val sender = qs.createProducer(q)
        val m = qs.createTextMessage(xml.
toString)
        sender.send(m)
        sender.close
        qs.close
        qc.close
    }   

I've tested it with writing to MySQL and sending a JMS message to JBoss (HornetQ) and it seems to work well (except getting hornetQ to play with Bitronix was a bitch - see here: https://community.jboss.org/thread/206180?tstart=0).

The scala code for the XA support is:

package ch.maxant.scalabook.play20.plugins.xasupport

import play.api.mvc.RequestHeader
import play.api.mvc.Results
import play.api.mvc.Request
import play.api.mvc.AnyContent
import play.api.mvc.Result
import play.api.mvc.Action
import play.api.mvc.Security
import play.api._
import play.api.mvc._
import play.api.data._
import play.api.data.Forms._
import ch.maxant.scalabook.
persistence.UserRepository
import bitronix.tm.
TransactionManagerServices
import java.util.Hashtable
import javax.naming.Context._
import javax.naming.InitialContext
import javax.sql.DataSource
import bitronix.tm.
BitronixTransaction
import java.io.File
import org.scalaquery.session.
Database
import org.scalaquery.SQueryException
import scala.collection.mutable.
ListBuffer
import java.sql.Connection
import java.sql.SQLException
import org.scalaquery.session.Session
import bitronix.tm.
BitronixTransactionManager
import javax.jms.ConnectionFactory

class XAContext {

    private val env = new Hashtable[String, String]()
    env.put(INITIAL_CONTEXT_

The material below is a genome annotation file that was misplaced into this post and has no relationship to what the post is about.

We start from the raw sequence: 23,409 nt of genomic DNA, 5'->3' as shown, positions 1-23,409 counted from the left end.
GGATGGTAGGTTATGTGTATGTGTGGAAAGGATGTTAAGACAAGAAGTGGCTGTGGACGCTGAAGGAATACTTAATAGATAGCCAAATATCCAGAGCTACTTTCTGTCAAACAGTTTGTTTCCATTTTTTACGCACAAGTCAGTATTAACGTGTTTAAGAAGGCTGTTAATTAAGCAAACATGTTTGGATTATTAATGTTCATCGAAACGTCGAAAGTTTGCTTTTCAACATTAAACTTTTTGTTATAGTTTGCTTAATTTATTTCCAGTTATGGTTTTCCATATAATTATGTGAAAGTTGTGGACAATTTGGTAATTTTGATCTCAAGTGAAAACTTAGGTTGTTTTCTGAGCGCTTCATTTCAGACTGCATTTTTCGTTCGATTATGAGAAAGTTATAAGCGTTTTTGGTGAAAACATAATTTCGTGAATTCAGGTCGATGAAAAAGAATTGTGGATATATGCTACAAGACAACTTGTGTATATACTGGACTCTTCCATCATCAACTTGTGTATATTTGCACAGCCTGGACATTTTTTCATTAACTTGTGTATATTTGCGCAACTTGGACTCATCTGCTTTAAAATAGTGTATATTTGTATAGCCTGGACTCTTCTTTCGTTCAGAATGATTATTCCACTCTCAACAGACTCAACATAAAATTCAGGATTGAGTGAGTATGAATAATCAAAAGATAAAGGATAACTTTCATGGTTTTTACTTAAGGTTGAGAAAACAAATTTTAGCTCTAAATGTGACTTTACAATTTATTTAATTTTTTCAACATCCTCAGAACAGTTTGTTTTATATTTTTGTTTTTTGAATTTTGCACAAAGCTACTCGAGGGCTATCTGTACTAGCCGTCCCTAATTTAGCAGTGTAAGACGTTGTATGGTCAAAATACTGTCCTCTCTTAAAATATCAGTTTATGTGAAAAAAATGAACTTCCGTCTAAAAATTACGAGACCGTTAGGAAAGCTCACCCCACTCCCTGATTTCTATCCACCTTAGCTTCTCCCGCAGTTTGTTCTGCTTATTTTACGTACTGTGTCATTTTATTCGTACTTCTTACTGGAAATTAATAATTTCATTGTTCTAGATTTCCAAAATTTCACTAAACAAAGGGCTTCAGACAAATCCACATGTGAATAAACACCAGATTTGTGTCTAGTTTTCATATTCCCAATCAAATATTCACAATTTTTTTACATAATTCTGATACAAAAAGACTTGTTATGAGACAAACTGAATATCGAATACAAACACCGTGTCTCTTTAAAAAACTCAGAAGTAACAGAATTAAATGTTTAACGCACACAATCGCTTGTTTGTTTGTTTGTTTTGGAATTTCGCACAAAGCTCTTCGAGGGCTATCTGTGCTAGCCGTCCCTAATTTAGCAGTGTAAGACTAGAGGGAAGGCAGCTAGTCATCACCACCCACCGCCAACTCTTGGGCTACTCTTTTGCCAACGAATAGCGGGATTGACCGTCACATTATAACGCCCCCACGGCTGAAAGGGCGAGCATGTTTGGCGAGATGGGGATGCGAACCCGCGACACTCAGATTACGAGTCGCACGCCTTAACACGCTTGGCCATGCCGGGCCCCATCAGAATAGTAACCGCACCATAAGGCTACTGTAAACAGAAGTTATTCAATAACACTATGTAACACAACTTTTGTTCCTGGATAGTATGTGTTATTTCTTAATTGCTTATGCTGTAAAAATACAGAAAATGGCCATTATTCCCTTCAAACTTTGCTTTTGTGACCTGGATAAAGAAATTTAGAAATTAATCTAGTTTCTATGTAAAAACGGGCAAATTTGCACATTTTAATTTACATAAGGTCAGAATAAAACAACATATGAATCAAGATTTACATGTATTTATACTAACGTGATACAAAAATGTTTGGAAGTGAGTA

FACTORY, "bitronix.tm.jndi.BitronixInitialContextFactory")
    private val namingCtx = new InitialContext(env);

    var rollbackOnly = false
   
    def lookup(name: String) = {
        namingCtx.lookup(name)
    }
    def lookupDS(name: String) = {
        lookup(name).asInstanceOf[
DataSource]
    }
    def lookupCF(name: String) = {
        lookup(name).asInstanceOf[
ConnectionFactory]
    }
}

trait XASupport { self: Controller =>

    private lazy val tm = play.api.Play.current.plugin[
XASupportPlugin] match {
      case Some(plugin) =>
plugin.tm
      case None => throw new Exception("There is no XASupport plugin registered. Make sure it is enabled. See play documentation. (Hint: add it to play.plugins)")
    }

    /**
     * Use this flow control to make resources used inside `f` commit with the XA protocol.
     * Conditions: get resources like drivers or connection factories out of the context passed to f.
     * Connections are opened and closed as normal, for example by the withSession flow control offered
     * by ScalaQuery / SLICK.
     */
    def withXaTransaction[T](f: XAContext => T): T = {
        tm.begin

        //get a ref to the transaction, in case when we want to commit we are no longer on the same thread and TLS has lost the TX.
        //we have no idea what happens inside f!  they might spawn new threads or send work to akka asyncly
        val t = tm.getCurrentTransaction
        Logger("XASupport").info("
Started XA transaction " + t.getGtrid())
        val ctx = new XAContext()
        var completed = false
        try{
            val result = f(ctx)
            completed = true